Zurich’s boss tells James Waterson how car insurance can pay if there are no crashes
MARTIN Senn seems unusually enthusiastic about the impending destruction of a large part of his business. But the mild-mannered chief executive of Zurich is excited about what a world without car crashes would mean for his company’s motor insurance operations.
“Self-driving cars are, technically, absolutely possible. This is potentially a killer application for insurance – but it will create new risk. Who is responsible if something goes wrong? Google? The car manufacturer? You have new sorts of risk, bringing new sorts of opportunities,” he explains.
Even in a world where we are driven around by GPS-guided vehicles there will be a chance of something failing – and where there is risk that needs insuring, Senn’s company sees an opportunity to get involved.
But in the short-term, while humans remain behind the wheel, he is more interested in harnessing technology to modernise a traditional industry.
“In Japan our customers have a barcode on the windshield. If they crash they dial the call centre, put the phone on the barcode and transmit it to the call centre. If it’s a minor accident the agent will let them chose to take a set offer on the spot or drive to the nearest garage.”
So why can’t Britain’s drivers enjoy this slick paper-free claims process?
“Because you have laws in place, such as the data protection act, which makes it harder. Eventually you will deal with that.”
Sitting in his company’s office just off Fenchurch Street, Senn exhibits many of the qualities that make Zurich a successful business: he is steady, reliable and reluctant to make rash commitments. But in an industry that rewards careful decision making, there is always the danger that prudence can stifle innovation.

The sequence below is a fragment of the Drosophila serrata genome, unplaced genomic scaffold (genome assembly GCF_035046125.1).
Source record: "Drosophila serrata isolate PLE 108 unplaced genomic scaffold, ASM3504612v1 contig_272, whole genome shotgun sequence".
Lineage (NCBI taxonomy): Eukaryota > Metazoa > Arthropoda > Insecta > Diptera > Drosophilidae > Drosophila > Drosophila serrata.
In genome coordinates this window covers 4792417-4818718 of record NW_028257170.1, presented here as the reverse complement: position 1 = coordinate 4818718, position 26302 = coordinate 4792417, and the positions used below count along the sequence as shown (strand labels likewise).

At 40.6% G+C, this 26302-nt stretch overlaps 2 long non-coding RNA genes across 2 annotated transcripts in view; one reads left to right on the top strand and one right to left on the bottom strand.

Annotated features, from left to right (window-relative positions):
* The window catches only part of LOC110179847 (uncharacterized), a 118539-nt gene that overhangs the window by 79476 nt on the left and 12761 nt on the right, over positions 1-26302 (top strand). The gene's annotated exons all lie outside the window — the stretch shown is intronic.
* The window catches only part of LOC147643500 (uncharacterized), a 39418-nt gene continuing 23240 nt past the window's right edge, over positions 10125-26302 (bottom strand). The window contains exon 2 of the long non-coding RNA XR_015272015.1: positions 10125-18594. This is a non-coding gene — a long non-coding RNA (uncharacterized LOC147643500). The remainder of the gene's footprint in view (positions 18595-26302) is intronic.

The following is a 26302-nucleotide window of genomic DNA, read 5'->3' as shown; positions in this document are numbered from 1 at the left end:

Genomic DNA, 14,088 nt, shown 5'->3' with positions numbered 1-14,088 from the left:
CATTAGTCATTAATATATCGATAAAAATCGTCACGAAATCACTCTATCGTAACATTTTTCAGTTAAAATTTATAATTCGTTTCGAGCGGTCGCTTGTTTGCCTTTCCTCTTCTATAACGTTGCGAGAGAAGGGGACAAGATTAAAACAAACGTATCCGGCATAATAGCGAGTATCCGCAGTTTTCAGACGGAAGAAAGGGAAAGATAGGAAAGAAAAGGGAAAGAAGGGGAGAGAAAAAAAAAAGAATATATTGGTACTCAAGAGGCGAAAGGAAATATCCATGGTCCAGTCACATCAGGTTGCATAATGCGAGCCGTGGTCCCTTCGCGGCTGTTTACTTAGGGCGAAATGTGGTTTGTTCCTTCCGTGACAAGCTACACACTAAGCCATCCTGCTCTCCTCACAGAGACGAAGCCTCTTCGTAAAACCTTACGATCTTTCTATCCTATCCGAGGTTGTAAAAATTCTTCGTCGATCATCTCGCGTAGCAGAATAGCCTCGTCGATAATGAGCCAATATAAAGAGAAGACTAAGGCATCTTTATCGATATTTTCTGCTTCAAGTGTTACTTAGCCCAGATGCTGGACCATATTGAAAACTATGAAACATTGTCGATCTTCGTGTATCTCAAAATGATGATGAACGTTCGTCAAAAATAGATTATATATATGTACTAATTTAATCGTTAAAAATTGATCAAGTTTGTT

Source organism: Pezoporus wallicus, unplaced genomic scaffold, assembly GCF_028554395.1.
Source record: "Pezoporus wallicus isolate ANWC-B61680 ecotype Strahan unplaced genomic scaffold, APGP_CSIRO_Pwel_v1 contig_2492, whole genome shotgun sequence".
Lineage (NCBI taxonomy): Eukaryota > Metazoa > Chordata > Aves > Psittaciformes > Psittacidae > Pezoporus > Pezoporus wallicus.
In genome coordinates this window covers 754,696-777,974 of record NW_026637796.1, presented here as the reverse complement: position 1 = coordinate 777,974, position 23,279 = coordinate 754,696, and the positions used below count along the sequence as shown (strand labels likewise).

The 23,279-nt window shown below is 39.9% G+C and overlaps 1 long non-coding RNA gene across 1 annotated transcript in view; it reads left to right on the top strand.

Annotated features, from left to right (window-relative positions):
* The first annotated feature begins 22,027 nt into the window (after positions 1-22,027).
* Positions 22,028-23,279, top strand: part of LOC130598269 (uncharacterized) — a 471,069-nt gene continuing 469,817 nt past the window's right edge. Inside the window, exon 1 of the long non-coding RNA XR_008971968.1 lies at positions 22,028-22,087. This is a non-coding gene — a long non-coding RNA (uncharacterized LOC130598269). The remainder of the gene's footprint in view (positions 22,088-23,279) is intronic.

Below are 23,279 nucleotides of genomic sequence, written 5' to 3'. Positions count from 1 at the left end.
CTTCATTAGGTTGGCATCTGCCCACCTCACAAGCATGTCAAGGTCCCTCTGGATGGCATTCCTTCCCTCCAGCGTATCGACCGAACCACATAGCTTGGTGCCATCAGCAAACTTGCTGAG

Senn is unrepentant about preferring steady profitability over rapid expansion: “We buy all the risks in the world: political risk, car risk, cyber risk, the risk of your apartment burning down. We have to be sure we are not becoming the risk by pricing appropriately. Our strategy is not to grow for the sake of growing.”
Instead he focused on cutting costs to mitigate Zurich’s stagnant European business, while targeting improved performance in emerging markets such as its Latin American joint-venture with Santander. “Last year’s growth in international markets was £1.5bn of premiums, compared with a £300m slowdown in Europe. So international markets are more than five times offsetting the slowdown in our European portfolio.”
And while the chief executive insists the dotcom crash was worse for Zurich than the current financial crisis, he says continued low returns on fixed-rate investments such as bonds threatens the industry’s entire model.
“If you told me these interest levels are going to persist for the next 20 years then that would be a very big challenge for the industry which has a dependency on these products.”
Of equal concern are continued delays to the EU’s new Solvency II industry reforms – if they take any longer “there is the risk that national regulators start implementing their own regimes” – as well as finding ways of partnering with the public sector to solve the funding crisis affecting elderly care.
He also backs the UK government’s plan to clamp down on ambulance chasing lawyers and spurious whiplash claims: “You have a situation where claims farming makes the process of insurance cumbersome and expensive. It is not in the interest of people in the UK to pay inflated premiums because of this situation.”
But Senn insists that ultimately a strong insurer relies on being boring – combining a strong underwriting performance with good capital management. “In the long-term economic realities will always prevail – having a strong balance sheet is an asset in its own way.”
CV: MARTIN SENN
Born: 1957 in Switzerland.
Education: Basel Business School, INSEAD, Harvard Business School.
1976: Began career with Swiss Bank in Asia where positions included treasurer in Hong Kong; regional treasurer for Asia and the Pacific based in Singapore; head of the Tokyo office.
1994: Credit Suisse, treasurer for the head office and Europe; also turnaround manager of Credit Suisse Group Japan.
2003: Chief investment officer of insurer Swiss Life Group and member of the corporate executive board.
2006: Joined Zurich as chief investment officer.
2010: Appointed worldwide chief executive of Zurich Insurance Group.